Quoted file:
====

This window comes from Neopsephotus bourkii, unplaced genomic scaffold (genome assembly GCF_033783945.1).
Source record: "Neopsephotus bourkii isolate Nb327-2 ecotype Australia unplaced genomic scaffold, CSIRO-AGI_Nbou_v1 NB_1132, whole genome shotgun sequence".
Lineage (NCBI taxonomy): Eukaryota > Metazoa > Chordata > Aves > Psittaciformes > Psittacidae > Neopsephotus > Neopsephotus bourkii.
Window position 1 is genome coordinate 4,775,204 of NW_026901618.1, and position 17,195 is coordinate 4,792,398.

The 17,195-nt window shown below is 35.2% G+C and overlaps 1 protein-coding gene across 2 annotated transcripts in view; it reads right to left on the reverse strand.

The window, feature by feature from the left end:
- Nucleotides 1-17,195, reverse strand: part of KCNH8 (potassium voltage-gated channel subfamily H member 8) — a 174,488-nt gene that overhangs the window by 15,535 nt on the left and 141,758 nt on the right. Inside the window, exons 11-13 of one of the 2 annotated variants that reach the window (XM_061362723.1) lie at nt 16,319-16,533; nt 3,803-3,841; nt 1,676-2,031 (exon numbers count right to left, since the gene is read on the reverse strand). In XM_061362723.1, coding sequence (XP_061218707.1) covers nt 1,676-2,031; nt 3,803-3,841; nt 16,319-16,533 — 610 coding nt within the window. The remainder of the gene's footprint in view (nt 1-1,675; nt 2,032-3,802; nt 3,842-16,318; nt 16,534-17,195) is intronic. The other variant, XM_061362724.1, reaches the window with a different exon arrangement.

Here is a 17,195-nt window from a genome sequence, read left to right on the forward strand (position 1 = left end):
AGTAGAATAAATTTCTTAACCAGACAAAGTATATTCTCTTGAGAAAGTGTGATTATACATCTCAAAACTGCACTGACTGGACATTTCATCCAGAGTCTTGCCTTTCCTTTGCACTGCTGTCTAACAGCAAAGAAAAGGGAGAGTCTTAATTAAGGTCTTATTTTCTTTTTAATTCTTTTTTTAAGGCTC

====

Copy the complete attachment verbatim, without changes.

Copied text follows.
This window comes from Neopsephotus bourkii, unplaced genomic scaffold (genome assembly GCF_033783945.1).
Source record: "Neopsephotus bourkii isolate Nb327-2 ecotype Australia unplaced genomic scaffold, CSIRO-AGI_Nbou_v1 NB_1132, whole genome shotgun sequence".
Lineage (NCBI taxonomy): Eukaryota > Metazoa > Chordata > Aves > Psittaciformes > Psittacidae > Neopsephotus > Neopsephotus bourkii.
Window position 1 is genome coordinate 4,775,204 of NW_026901618.1, and position 17,195 is coordinate 4,792,398.

The 17,195-nt window shown below is 35.2% G+C and overlaps 1 protein-coding gene across 2 annotated transcripts in view; it reads right to left on the reverse strand.

The window, feature by feature from the left end:
- Nucleotides 1-17,195, reverse strand: part of KCNH8 (potassium voltage-gated channel subfamily H member 8) — a 174,488-nt gene that overhangs the window by 15,535 nt on the left and 141,758 nt on the right. Inside the window, exons 11-13 of one of the 2 annotated variants that reach the window (XM_061362723.1) lie at nt 16,319-16,533; nt 3,803-3,841; nt 1,676-2,031 (exon numbers count right to left, since the gene is read on the reverse strand). In XM_061362723.1, coding sequence (XP_061218707.1) covers nt 1,676-2,031; nt 3,803-3,841; nt 16,319-16,533 — 610 coding nt within the window. The remainder of the gene's footprint in view (nt 1-1,675; nt 2,032-3,802; nt 3,842-16,318; nt 16,534-17,195) is intronic. The other variant, XM_061362724.1, reaches the window with a different exon arrangement.

Here is a 17,195-nt window from a genome sequence, read left to right on the forward strand (position 1 = left end):
AGTAGAATAAATTTCTTAACCAGACAAAGTATATTCTCTTGAGAAAGTGTGATTATACATCTCAAAACTGCACTGACTGGACATTTCATCCAGAGTCTTGCCTTTCCTTTGCACTGCTGTCTAACAGCAAAGAAAAGGGAGAGTCTTAATTAAGGTCTTATTTTCTTTTTAATTCTTTTTTTAAGGCTC